COVID Update – Ms. Lofstrand


Decatur Highschool Students have been back in person for almost an entire trimester, and with over 1,700 kids in the building, many are wondering what the next steps are for this school year. Ms. Lofstrand, Decatur High School’s (DHS) principal, gave us a look into what the plan is as we return closer to where we were pre-Covid.


All Decatur students went into last year completely virtual, and students were only allowed to come back in-person around March of 2020. Regarding CSD’s (City Schools of Decatur) experience over last year, Ms. Lofstrand said, “I think that last year our virtual learning experience was mixed. I hear from some families that their students really thrived in the virtual environment we had created, and for some students it was really hard. In fact I had heard from a couple families with multiple children where some of their kids thrived and some didn’t.”


Additionally, she talked about the importance of Wellness Wednesday, and checking in on students’ mental health, “I think that the model that we used for our concurrent learning was far superior to other school districts that didn’t use Google Classroom in the same way, that didn’t have as much face time. I really liked Wellness Wednesday, I liked the opportunity to give students time to process their work, and check in with teachers in the afternoon…”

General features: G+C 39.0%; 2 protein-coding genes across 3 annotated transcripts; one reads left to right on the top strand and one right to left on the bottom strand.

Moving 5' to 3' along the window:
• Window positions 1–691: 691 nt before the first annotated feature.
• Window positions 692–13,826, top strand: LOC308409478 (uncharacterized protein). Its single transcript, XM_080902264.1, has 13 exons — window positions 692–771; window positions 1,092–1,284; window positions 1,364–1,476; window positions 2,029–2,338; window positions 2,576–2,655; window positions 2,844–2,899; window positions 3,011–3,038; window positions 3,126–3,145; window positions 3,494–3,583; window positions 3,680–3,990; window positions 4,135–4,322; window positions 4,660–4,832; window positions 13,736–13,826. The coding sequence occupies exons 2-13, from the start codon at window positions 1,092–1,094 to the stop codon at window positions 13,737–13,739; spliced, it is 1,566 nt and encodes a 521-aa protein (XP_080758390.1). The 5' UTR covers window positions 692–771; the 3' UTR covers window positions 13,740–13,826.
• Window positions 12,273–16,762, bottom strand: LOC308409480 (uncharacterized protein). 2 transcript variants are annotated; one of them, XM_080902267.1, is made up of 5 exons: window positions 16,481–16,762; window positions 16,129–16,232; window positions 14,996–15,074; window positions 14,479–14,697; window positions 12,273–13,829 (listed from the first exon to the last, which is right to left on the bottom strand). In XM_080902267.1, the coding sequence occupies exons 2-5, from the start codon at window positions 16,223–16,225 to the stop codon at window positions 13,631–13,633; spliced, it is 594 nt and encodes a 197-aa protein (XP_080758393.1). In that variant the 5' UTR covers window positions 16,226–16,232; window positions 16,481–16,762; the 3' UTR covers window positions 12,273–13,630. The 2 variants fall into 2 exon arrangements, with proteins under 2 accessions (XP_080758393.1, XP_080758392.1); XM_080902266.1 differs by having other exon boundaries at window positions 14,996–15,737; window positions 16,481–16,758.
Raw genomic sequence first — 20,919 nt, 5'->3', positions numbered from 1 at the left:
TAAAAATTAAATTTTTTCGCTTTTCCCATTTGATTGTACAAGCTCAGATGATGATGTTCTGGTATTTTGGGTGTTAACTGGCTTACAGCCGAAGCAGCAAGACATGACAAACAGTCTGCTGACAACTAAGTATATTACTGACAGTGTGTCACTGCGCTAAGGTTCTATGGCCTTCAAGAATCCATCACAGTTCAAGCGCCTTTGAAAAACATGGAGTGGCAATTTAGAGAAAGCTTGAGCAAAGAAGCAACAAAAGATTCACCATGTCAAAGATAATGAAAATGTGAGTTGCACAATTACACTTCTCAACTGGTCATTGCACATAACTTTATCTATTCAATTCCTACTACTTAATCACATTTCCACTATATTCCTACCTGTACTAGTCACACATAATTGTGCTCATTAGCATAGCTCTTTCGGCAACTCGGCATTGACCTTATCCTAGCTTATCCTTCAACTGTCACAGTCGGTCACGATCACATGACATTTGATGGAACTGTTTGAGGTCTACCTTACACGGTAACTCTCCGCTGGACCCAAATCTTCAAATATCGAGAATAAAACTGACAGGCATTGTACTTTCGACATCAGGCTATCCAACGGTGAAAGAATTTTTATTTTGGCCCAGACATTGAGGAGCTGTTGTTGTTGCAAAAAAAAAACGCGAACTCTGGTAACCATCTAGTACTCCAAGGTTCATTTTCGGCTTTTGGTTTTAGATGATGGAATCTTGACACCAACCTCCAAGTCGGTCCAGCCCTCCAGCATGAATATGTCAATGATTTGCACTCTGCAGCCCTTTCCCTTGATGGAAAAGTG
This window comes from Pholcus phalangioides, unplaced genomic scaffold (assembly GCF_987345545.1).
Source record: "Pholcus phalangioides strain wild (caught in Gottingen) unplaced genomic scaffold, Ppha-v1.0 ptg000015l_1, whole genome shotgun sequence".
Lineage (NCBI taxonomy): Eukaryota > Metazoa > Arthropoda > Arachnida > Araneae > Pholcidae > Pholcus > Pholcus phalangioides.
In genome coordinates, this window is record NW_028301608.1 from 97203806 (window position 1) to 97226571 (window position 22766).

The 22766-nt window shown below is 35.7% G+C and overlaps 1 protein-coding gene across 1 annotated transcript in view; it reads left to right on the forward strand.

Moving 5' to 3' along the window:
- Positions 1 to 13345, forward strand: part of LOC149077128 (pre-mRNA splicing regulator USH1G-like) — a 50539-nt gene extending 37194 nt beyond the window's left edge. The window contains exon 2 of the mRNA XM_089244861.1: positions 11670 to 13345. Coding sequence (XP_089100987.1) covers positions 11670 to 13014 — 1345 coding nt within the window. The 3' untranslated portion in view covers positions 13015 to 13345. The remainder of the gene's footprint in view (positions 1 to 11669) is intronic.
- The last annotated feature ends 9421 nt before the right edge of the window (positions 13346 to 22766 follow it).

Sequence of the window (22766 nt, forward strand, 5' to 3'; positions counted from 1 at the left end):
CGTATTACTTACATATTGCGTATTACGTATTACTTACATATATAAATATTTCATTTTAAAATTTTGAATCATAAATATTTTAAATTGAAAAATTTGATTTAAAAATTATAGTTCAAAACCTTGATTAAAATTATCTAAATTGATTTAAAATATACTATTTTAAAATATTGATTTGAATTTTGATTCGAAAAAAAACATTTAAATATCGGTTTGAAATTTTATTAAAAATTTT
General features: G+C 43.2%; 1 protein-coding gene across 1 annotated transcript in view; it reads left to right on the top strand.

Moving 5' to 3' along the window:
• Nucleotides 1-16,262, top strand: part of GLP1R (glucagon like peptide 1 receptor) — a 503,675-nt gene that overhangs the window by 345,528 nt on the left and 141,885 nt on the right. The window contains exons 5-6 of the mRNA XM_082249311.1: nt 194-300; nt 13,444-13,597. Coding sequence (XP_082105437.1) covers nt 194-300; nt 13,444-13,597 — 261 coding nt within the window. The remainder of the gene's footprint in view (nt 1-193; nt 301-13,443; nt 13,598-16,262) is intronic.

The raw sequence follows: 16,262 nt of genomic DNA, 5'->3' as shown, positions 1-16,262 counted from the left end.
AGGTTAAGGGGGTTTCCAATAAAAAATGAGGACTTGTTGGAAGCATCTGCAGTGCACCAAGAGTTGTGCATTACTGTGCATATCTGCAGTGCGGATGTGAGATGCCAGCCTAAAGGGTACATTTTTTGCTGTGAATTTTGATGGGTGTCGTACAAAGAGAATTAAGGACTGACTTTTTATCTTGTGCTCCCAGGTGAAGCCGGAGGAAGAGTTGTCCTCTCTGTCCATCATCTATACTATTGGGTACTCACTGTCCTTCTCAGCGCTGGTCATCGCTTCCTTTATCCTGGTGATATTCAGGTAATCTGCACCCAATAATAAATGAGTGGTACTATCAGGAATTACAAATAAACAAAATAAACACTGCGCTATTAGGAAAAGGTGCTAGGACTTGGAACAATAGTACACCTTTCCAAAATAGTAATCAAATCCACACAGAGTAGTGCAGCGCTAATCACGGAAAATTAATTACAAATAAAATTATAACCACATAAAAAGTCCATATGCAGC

“…but I think that Covid has been an extremely stressful experience for everybody for different reasons.”


The original plan for our return to school was a recommendation on masks but no requirement for vaccinated students and staff. As Covid cases ticked back up in July, a mask mandate was put in place. Ms. Lofstrand had this to say about the decision, “The People, Dr. Furman and the board decided that for everyone’s safety, we needed masks just like the other schools.” 


Whether or not there will be any change on our mask mandate is up in the air. Ms. Lofstrand mentioned that “Moving forward, I think it just depends on what happens in our community, and we’re not talking about the state or the nation, we’re really looking at Decatur, our zipcode, and what the numbers are like. It depends on if the numbers get smaller or if they ramp up with some of our mitigation practices, and if it gets better then we would be open to loosening up.”